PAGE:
Philip was one of those named few, whose faithfulness and effectiveness is built into the story, and the witness, of the very early Church; and who still offer testimony, down through the years.
 
When Jesus said: ‘Follow me’, Philip’s reaction indicates that his new vision, of meaningful faith: brought with it a new and widening understanding, that the things of the Spirit are to be shared.
 
His life showed that the higher a Christian’s faith rises: the greater are the opportunities, for doing good in the Name of the Lord.
 
At John 1: Philip was in a familiar situation. He knew Nathaniel; and had just met Jesus; and could introduce them to each other. Acting alone: he went only as far as was necessary: leaving Jesus to make himself known to Nathaniel.
 
At John 12: Philip was in an unfamiliar situation. Approached by a number of ‘Greeks’, who were strangers, he seems to have felt a wee bit out of his depth; for he went to find Andrew, and, together, they handled the situation.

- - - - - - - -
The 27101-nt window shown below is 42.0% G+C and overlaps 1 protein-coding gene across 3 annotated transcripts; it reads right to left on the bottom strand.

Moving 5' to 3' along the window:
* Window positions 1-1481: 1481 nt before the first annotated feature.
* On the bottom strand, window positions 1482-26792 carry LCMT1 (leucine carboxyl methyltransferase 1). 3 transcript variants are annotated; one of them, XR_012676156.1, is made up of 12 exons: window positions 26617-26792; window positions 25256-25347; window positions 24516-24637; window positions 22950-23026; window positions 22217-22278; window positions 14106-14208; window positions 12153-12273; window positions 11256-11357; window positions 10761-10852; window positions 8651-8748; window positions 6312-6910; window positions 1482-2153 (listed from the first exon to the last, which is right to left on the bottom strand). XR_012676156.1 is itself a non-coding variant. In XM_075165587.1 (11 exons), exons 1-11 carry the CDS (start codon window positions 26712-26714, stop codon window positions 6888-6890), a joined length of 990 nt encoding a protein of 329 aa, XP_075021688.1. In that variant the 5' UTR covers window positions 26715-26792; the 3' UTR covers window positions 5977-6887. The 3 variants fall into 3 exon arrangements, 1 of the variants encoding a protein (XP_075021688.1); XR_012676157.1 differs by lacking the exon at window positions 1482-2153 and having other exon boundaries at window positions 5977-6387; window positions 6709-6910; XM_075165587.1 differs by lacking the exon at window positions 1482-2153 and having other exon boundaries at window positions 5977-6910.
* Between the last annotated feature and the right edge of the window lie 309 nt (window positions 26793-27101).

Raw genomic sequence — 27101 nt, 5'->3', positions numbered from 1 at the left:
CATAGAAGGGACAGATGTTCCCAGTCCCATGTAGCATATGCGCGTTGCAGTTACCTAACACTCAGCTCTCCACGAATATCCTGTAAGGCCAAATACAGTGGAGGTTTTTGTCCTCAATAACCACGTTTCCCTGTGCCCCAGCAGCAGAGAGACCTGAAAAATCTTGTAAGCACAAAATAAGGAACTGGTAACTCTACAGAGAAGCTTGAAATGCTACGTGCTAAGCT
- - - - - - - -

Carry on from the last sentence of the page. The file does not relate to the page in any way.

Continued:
In today’s church: many, perhaps most, Christians; see their faith as a personal thing; and that what they do with it, is up to them.
 
Some do undertake occasional acts of witness and testimony, on a one-to-one basis: perhaps to a friend or neighbour.
 
However, comparatively few Christians act, with other Christians, in any form of witness and testimony; let alone take a share in the wider, corporate outreach of the Church, in general, or that of their local congregation.
 
Today, many Christians behave as though; somehow; they have been ‘put off’ taking part in the Church’s outreach: and justify themselves by saying that they are just ordinary Christians.
 
However: most dictionaries define ‘ordinary’ as: ‘That which is in accord with the established order of things’: and the ‘established order’ of the Christian life, is to be as receptive and responsive to the call of Christ; and as willing, obedient and effective, as those active Christians named in the gospels.